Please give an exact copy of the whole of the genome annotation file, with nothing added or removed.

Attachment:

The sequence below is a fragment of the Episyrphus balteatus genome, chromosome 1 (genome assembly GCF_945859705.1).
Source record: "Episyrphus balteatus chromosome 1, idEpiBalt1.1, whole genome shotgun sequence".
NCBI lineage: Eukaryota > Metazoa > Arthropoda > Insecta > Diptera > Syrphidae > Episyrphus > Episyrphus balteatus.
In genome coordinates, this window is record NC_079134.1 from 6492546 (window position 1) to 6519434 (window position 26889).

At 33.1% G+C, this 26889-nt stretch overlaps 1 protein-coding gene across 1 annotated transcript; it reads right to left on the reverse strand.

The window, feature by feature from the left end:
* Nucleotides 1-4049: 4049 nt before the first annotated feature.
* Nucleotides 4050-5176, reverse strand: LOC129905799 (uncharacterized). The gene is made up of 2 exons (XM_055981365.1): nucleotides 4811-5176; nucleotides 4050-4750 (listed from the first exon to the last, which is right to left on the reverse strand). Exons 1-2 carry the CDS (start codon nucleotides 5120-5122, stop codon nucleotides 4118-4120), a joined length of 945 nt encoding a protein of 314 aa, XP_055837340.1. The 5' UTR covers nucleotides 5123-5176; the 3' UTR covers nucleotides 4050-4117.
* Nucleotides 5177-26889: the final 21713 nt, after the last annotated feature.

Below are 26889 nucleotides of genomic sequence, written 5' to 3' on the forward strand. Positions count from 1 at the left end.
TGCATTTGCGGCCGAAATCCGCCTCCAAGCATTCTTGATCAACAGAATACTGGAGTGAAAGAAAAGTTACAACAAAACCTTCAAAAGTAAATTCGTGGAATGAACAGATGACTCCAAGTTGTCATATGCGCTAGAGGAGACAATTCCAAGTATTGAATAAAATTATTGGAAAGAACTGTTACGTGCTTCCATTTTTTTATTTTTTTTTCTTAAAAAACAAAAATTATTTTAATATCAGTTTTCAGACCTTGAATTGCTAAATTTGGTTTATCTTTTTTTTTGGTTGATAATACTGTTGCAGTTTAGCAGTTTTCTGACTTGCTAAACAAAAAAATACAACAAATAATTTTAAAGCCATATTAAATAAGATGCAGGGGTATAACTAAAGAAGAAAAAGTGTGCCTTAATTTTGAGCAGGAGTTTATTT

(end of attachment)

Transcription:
The sequence below is a fragment of the Episyrphus balteatus genome, chromosome 1 (genome assembly GCF_945859705.1).
Source record: "Episyrphus balteatus chromosome 1, idEpiBalt1.1, whole genome shotgun sequence".
NCBI lineage: Eukaryota > Metazoa > Arthropoda > Insecta > Diptera > Syrphidae > Episyrphus > Episyrphus balteatus.
In genome coordinates, this window is record NC_079134.1 from 6492546 (window position 1) to 6519434 (window position 26889).

At 33.1% G+C, this 26889-nt stretch overlaps 1 protein-coding gene across 1 annotated transcript; it reads right to left on the reverse strand.

The window, feature by feature from the left end:
* Nucleotides 1-4049: 4049 nt before the first annotated feature.
* Nucleotides 4050-5176, reverse strand: LOC129905799 (uncharacterized). The gene is made up of 2 exons (XM_055981365.1): nucleotides 4811-5176; nucleotides 4050-4750 (listed from the first exon to the last, which is right to left on the reverse strand). Exons 1-2 carry the CDS (start codon nucleotides 5120-5122, stop codon nucleotides 4118-4120), a joined length of 945 nt encoding a protein of 314 aa, XP_055837340.1. The 5' UTR covers nucleotides 5123-5176; the 3' UTR covers nucleotides 4050-4117.
* Nucleotides 5177-26889: the final 21713 nt, after the last annotated feature.

Below are 26889 nucleotides of genomic sequence, written 5' to 3' on the forward strand. Positions count from 1 at the left end.
TGCATTTGCGGCCGAAATCCGCCTCCAAGCATTCTTGATCAACAGAATACTGGAGTGAAAGAAAAGTTACAACAAAACCTTCAAAAGTAAATTCGTGGAATGAACAGATGACTCCAAGTTGTCATATGCGCTAGAGGAGACAATTCCAAGTATTGAATAAAATTATTGGAAAGAACTGTTACGTGCTTCCATTTTTTTATTTTTTTTTCTTAAAAAACAAAAATTATTTTAATATCAGTTTTCAGACCTTGAATTGCTAAATTTGGTTTATCTTTTTTTTTGGTTGATAATACTGTTGCAGTTTAGCAGTTTTCTGACTTGCTAAACAAAAAAATACAACAAATAATTTTAAAGCCATATTAAATAAGATGCAGGGGTATAACTAAAGAAGAAAAAGTGTGCCTTAATTTTGAGCAGGAGTTTATTT